(New York) - Human Rights Watch welcomed the visit to Vietnam of Abdelfattah Amor, the U.N. Special Rapporteur on Religious Intolerance, from October 19-28, but said the visit itself was not an indication of greater religious freedom.
We will be following very closely how the Vietnamese government reacts to the Special Rapporteur's findings," said Sidney Jones, Asia director of Human Rights Watch. "After a similar visit to China in 1994, Mr. Amor made a number of extremely useful recommendations to the Chinese government on how to further freedom of religion, not one of which was adopted. We hope that this government will be more responsive." Jones said official visits should not replace action by the Vietnamese government to change abusive policies and practices restricting religious freedoms.
In previous reports on other countries, Mr. Amor has looked at treatment of religious minorities, imprisonment of religious activists, restrictions on religious education and distribution of religious materials, and state controls on religious organizations. If his visit follows the pattern of previous missions, Mr. Amor will produce a report by early 1999 and present it to the U.N. Commission on Human Rights before the commission's annual meetings begin in mid-March.
The visit by the Special Rapporteur comes just after the release in September of at least eleven prominent dissidents and religious leaders in Vietnam, part of a broader amnesty involving more than 5,000 prisoners. Religious leaders who were released included prominent monks Thich Quang Do, Thich Tri Sieu, and Thich Tue Sy, all members of the banned Unified Buddhist Church of Vietnam (UBCV), as well as Paul Nguyen Chau Dat and Tadeo Dinh Viet Hieu, members of the Catholic Congregation of the Mother Co-Redemptrix. It is not clear what prompted the amnesties, but the Special Rapporteur's planned visit may have been a factor.
The Vietnamese government has not made public the full list of released prisoners, leading to some confusion as to who is still detained. Nevertheless, dozens of church leaders are known to remain in prison, under house arrest, surveillance, or in "administrative detainment" under Directive 31/CP, which authorizes detention without trial for up to two years by the Ministry of Interior.
Other violations of freedom of religion include the requirement that all religious activity be approved by the state, and restrictions on travel by religious leaders and the contents of their sermons and speeches.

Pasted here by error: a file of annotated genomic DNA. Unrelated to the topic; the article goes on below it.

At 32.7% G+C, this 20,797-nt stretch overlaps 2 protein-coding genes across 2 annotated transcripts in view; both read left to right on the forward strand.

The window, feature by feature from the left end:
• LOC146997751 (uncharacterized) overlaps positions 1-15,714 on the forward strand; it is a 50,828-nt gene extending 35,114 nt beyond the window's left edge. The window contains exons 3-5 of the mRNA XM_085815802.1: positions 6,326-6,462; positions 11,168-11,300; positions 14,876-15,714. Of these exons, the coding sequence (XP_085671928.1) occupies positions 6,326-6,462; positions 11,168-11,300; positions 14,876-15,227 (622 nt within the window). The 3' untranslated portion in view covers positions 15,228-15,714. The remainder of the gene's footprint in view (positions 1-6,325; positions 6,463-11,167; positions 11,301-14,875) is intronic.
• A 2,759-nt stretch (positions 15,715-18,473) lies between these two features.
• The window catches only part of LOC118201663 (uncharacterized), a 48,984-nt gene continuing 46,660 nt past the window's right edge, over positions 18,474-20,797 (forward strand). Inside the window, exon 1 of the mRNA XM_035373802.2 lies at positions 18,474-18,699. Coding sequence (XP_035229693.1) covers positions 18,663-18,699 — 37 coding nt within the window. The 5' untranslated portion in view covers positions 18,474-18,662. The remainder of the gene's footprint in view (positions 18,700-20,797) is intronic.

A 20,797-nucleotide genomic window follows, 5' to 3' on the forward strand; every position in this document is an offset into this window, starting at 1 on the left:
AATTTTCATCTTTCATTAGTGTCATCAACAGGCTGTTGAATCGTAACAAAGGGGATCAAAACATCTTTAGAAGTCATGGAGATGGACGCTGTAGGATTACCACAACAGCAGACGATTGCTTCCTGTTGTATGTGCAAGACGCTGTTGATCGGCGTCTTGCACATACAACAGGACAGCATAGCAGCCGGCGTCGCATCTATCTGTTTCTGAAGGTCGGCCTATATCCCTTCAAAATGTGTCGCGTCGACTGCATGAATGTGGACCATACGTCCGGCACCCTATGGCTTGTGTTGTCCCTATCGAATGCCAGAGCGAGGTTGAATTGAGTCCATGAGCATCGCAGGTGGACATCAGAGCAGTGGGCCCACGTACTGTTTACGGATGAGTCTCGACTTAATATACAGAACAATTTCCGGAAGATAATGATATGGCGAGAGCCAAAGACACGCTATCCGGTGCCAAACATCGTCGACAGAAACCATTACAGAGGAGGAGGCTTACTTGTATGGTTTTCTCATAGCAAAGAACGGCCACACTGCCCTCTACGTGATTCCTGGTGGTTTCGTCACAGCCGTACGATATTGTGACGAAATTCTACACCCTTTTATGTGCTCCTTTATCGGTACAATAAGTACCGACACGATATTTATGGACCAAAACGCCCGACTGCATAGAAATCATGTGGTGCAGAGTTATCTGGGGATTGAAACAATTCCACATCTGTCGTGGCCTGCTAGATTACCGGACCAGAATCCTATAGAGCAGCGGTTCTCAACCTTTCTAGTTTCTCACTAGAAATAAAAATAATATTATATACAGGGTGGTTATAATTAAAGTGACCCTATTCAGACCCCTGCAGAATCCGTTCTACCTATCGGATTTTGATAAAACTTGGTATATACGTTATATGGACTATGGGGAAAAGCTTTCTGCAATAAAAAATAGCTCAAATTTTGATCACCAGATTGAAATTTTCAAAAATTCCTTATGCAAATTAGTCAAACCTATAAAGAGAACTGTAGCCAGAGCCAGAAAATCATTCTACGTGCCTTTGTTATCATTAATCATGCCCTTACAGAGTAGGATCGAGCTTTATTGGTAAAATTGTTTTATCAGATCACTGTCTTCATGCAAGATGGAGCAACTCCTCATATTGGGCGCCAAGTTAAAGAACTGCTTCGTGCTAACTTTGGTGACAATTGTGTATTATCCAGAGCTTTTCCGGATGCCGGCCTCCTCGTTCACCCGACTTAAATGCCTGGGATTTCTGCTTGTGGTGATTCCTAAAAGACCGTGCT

In July 1998, the Politburo issued its first directive on religion, stating that the party's policy is to respect religious freedom, but to ban "superstitious practices." The directive does not, however, define "superstitious practices." It also prohibits the printing and distribution of Bibles, bans "excessive mobilization of the population," and threatens legal repercussions against those who abuse religion to cause social unrest or oppose the government.
The government turned down a request for a papal visit in August during the 200th anniversary of the sanctuary of the Notre Dame of La Vang in Quang Tri province. It also attempted to discourage citizens from other provinces from traveling to La Vang for this event. (Nevertheless, more than 60,000 Catholic pilgrims were able to attend, making it the largest religious gathering in Vietnam in decades.)
On the other hand, the government in March approved the Vatican's appointment of a new archbishop of Ho Chi Minh City, a position that had been left vacant for five years because of official rejection of an earlier nominee.
While information is too scarce to provide a definitive list of all religious dissidents currently in detention or under house arrest in Vietnam, they are believed to include the following:
Thich Huyen Quang, eighty-one, currently under house arrest in Nghia Hanh district in Quang Ngai province, is the Supreme Patriarch of the Unified Buddhist Church of Vietnam (UBCV), which is not recognized by the Communist Party. He has was first arrested in April 1977, then again in 1982 for protesting against the state-sponsored Vietnam Buddhist Church. From his forced exile in central Quang Ngai province, he issued a declaration in November 1993 calling for democratic reform and respect for human rights. In December 1994 he was rearrested on charges of organizing a UBCV flood relief operation in the Mekong Delta.
Thich Khong Tanh (Phan Ngoc An), formerly the head monk at the Lien Tri pagoda in Thu Duc, was detained on November 6, 1994 for his role as chairman of a UBCV flood relief effort. He was previously arrested by Ho Chi Minh City security police on October 2, 1992 for leaving his pagoda without a permit to travel the fifteen kilometers into the city. He was charged with "undermining the policy of unity" and "circulating anti-socialist propaganda" after police searched his room at the Lien Tri pagoda and confiscated letters by Thich Huyen Quang. Thich Khong Tanh had reportedly also been arrested in 1976 and imprisoned for ten years for writing a letter to the Prime Minister protesting the government's abolishment of a long-standing policy which exempted Buddhist monks from military conscription. He is currently detained in camp Z30A, Xuan Loc, Dong Nai province.
Thich Nhat Ban, arrested with Thich Khong Tanh on November 6, 1994 for his involvement in a UBCV planned flood relief effort, is currently detained in camp Z30A, Xuan Loc, Dong Nai province.
Thich Thien Minh is currently detained in camp Z30A, Xuan Loc, Dong Nai province.
Several leaders and lay followers of the Catholic Congregation of the Mother Co-Redemptrix, arrested in 1987, are currently believed to remain in prison, including Father John Bosco Pham Minh Chi, Brother Benedito Nguyen Viet Huan (Nguyen Thien Phung), Brother John Euder Mai Duc Chuong, and Brother Michael Nguyen Van Thin.
The Vietnamese government is said to be planning more releases by the end of this year.